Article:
NPR and ProPublica recently published a joint investigative report titled "Brain Wars," which examines the military's response to soldiers who have suffered so-called mild traumatic brain injuries. The collaboration with ProPublica, a non-profit news organization, found that the U.S. military routinely misses diagnosing the injury, and as a result, soldiers aren't getting the treatment they need.
As part of this report, I worked with reporters Daniel Zwerdling and T. Christian Miller to produce this short documentary video about one soldier - Sgt. Victor Medina - who suffered a traumatic brain injury during an IED explosion in Iraq in 2009. The blast damaged his memory, attention, and concentration and left him with migraines and a significant stutter.
Producing this multimedia story was a true collaboration. As well as the original reporting done by Zwerdling and Miller, the video interview was shot by NPR photographer John Poole, home photos and video were collected from Medina and his wife - including footage of the actual IED blast - and still photos were commissioned from Aurora Photos' Blake Gordon. The reports ran on the NPR and ProPublica websites in conjunction with multiple long-form radio stories.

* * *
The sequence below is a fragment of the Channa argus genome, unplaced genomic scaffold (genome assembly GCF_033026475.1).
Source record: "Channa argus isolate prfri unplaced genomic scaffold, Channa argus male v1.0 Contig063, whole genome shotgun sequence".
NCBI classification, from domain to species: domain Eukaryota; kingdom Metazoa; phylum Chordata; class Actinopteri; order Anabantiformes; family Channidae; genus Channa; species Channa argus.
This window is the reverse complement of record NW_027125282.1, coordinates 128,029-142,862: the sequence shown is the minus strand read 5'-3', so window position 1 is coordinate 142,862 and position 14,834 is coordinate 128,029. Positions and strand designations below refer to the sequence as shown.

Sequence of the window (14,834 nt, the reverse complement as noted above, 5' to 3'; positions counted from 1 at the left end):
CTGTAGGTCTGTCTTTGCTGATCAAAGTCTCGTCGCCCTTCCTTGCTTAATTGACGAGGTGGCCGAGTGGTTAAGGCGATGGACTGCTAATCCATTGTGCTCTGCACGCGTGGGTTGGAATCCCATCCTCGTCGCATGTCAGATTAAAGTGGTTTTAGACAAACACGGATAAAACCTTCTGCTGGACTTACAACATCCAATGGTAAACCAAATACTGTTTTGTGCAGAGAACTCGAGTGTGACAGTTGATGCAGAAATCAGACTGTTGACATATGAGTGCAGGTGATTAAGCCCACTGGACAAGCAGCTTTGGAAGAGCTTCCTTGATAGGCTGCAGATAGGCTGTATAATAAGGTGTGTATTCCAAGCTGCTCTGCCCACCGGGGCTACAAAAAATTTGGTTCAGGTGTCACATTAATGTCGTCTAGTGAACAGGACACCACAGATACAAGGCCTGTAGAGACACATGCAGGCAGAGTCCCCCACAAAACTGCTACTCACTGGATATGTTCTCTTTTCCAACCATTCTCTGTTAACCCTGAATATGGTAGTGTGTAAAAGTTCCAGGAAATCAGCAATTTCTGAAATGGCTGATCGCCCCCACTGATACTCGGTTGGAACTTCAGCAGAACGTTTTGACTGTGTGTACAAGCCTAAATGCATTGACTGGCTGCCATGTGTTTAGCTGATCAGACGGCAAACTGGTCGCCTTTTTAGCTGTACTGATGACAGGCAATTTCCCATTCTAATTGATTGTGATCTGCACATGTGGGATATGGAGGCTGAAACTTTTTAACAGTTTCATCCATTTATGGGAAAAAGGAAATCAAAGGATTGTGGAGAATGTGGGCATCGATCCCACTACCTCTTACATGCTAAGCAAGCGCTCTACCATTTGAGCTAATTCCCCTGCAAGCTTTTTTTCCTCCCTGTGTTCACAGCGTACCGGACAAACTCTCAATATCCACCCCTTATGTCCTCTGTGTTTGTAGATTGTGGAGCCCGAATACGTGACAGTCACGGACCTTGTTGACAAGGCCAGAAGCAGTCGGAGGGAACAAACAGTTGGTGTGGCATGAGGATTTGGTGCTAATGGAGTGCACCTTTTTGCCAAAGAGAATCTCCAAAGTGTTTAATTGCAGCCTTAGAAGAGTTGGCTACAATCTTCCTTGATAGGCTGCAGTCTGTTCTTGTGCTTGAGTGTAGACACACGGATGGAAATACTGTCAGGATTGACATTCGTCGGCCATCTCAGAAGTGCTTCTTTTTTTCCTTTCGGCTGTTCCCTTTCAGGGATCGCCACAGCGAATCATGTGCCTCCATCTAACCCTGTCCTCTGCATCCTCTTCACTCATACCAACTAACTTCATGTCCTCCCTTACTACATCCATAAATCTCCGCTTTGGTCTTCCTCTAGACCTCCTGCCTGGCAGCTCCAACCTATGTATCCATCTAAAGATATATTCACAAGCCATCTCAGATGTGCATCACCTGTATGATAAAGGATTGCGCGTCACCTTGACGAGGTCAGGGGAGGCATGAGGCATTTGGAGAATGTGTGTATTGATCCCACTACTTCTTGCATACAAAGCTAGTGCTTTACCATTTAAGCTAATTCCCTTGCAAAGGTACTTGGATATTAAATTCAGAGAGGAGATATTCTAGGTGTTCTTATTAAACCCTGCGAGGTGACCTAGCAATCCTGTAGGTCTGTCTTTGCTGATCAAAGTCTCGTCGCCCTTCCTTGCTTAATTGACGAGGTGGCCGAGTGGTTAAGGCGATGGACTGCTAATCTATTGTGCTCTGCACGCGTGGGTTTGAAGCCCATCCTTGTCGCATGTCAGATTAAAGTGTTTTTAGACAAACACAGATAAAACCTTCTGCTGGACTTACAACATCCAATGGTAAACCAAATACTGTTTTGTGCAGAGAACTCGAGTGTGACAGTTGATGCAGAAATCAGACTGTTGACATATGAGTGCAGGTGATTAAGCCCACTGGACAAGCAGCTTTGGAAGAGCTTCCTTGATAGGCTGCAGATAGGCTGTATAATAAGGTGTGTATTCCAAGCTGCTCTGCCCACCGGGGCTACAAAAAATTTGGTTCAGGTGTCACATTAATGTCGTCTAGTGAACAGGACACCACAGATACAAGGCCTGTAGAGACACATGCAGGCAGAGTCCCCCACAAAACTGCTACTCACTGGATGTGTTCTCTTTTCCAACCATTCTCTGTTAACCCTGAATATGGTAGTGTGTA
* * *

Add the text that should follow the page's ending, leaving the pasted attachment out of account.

From the initial story planning, to content gathering, production, and editing, this video project couldn't have been completed without the involvement of multiple people - most importantly Medina and his wife, Roxana Delgado. Medina's ability to talk openly about his injury and his struggle provides a window into his vulnerability, but also into his strength.
Read and listen to more from this series:
Part 1: Military Still Failing To Diagnose, Treat Brain Injuries
Part 2: With Traumatic Brain Injuries, Soldiers Face Battle For Care
Timeline: The Battle To Track And Diagnose Brain Injuries
Story: Army Responds To NPR-ProPublica Brain Injury Investigation